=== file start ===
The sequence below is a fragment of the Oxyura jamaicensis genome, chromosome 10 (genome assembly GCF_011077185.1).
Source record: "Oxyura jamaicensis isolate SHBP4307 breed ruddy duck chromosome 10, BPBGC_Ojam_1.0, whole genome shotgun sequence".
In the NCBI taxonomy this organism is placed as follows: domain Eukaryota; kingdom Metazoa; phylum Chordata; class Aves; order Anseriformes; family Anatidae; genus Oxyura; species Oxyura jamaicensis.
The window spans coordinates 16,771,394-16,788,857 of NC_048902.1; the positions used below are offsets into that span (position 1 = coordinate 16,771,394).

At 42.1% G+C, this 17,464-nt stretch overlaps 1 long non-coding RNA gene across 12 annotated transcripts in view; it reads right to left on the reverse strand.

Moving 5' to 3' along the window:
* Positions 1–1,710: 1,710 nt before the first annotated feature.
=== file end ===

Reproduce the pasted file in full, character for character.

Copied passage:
The sequence below is a fragment of the Oxyura jamaicensis genome, chromosome 10 (genome assembly GCF_011077185.1).
Source record: "Oxyura jamaicensis isolate SHBP4307 breed ruddy duck chromosome 10, BPBGC_Ojam_1.0, whole genome shotgun sequence".
In the NCBI taxonomy this organism is placed as follows: domain Eukaryota; kingdom Metazoa; phylum Chordata; class Aves; order Anseriformes; family Anatidae; genus Oxyura; species Oxyura jamaicensis.
The window spans coordinates 16,771,394-16,788,857 of NC_048902.1; the positions used below are offsets into that span (position 1 = coordinate 16,771,394).

At 42.1% G+C, this 17,464-nt stretch overlaps 1 long non-coding RNA gene across 12 annotated transcripts in view; it reads right to left on the reverse strand.

Moving 5' to 3' along the window:
* Positions 1–1,710: 1,710 nt before the first annotated feature.